Expert says German arms companies have an ‘unholy alliance’ with politicians

German army helicopter

The 2021 G7 summit brought together seven wealthy countries that export over 50% of all the world’s arms. Phoenix Media Co-op interviewed Dr Alexander Lurz about G7 member Germany in particular. He spoke about the role the country plays in this destructive trade, and how civil society is trying to bring about change.

From 2010 to 2017, Lurz was a scientific assistant to a member of the German parliament (Bundestag) and did research on German weapons exports policy. Since 2018, he has been an expert on peace and disarmament at Greenpeace.

“A German co-responsibility” for refugee suffering

The German government insists that it “maintains a restrictive policy on the export of armaments to “third countries”, i.e. countries which are not members of the EU or NATO or NATO-equivalent countries (Australia, New Zealand, Switzerland, Japan)”. But the Peace Research Institute Frankfurt found in 2020 that “Germany has systematically violated arms export regulations for 30 years”. It has done this by approving exports “to countries affected by war and crisis, to countries with human rights violations and to regions of tension”.

Indeed, as DW reported in January 2021:

The German government approved a total of €1.16 billion ($1.41 billion) in arms exports during 2020 to countries involved in both the Yemen and Libya conflicts

The bulk of this went to authoritarian regimes in Egypt, Qatar, the United Arab Emirates, Kuwait, and Turkey. And with statistics like this in mind, Lurz highlighted Germany’s responsibility for the suffering of people who flee the conflicts in question.

Phoenix Media Co-op (PMC): What role have German weapons had in ongoing conflicts and on people fleeing their countries as refugees?

Alexander Lurz (AL): It is a truism that wars cannot be fought without the permanent supply of weapons. It is equally clear that war results in flight. First within the affected country, then beyond its borders. That means that in every war in which a German weapon appears – and in the end that is almost every war – there is a German co-responsibility for the fact that people have to flee.

“An unholy alliance”

PMC: Based on your experience in the Bundestag and at Greenpeace, please explain how the German weapons industry influences politics in Berlin. What organisations and companies are significantly involved?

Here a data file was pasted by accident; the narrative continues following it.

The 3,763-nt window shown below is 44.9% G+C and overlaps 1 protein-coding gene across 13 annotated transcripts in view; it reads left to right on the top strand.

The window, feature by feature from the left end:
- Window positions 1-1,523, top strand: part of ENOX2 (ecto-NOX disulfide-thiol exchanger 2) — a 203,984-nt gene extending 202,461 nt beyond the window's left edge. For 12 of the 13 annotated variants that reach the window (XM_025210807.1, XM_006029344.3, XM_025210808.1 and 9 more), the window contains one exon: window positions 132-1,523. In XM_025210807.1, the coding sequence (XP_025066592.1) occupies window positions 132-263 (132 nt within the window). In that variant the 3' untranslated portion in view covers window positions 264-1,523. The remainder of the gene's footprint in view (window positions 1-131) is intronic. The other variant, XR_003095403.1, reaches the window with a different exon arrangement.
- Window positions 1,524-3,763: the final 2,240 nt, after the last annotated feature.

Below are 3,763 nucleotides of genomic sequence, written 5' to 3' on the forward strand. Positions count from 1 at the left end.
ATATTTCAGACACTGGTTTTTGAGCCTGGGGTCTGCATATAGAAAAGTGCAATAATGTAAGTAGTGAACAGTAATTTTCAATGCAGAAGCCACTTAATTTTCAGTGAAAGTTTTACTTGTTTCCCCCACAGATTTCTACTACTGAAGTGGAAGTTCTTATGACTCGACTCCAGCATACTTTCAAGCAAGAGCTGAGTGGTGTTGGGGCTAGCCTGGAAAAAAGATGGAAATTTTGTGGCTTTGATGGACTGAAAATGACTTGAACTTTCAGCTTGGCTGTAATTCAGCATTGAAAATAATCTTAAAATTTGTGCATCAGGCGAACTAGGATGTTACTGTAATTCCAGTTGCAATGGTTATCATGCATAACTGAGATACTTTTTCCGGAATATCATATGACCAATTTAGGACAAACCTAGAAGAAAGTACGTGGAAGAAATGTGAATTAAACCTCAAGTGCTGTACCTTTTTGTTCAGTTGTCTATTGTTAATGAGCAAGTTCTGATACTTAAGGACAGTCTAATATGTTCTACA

AL: The ‘defence’ industry knows how to make its voice heard in German politics. To this end, it also invests heavily. The lobby offices of the German arms giants Rheinmetall, Krauss-Maffei Wegmann, and Diehl are for example located directly at the Brandenburg Gate. No place in Berlin could be more prominent, closer to power, and more expensive.

But the fact that German weapons find their way into the hands of dictators and human rights violators is not just the result of clever lobbying. Large parts of politics want exports to take place; be it so that alliances with certain regimes are strengthened, be it because the larger sales market reduces the unit prices for purchases by the Bundeswehr [Germany’s armed forces].

We are therefore dealing with an unholy alliance of unscrupulous arms companies and equally unscrupulous politicians.

‘Calling for an arms export control law’

PMC: What can German citizens do to change the way Germany sells weapons?

AL: All surveys show that the vast majority of the German population is against arms exports. This is not just the case in Germany, by the way. Greenpeace recently commissioned a survey in the four main arms-exporting countries of the EU – Germany, France, Spain, and Italy. The results are very similar everywhere. For example, 73% of respondents in Germany, 59% in France, 76% in Italy, and 69% in Spain oppose joint European weapons development, provided it comes at the price of later selling these weapons to undemocratic regimes. So there is no rupture line between states on this issue – there is one between ordinary people who don’t want to make money from arms exports and politicians and the arms industry who do just that.

In Germany, there is already a strong rejection of exports to undemocratic regimes far into the parties of the centre. Civil society, together with Greenpeace, is currently calling for an arms-export-control law with an export ban for states outside the EU and ‘EU-equivalent’ states. We are already very optimistic that we will get a law. Now, we are fighting to make it as strict as it can be.

Main article image via SimoneVomFeld/Pixabay. Additional content via Ed Sykes.

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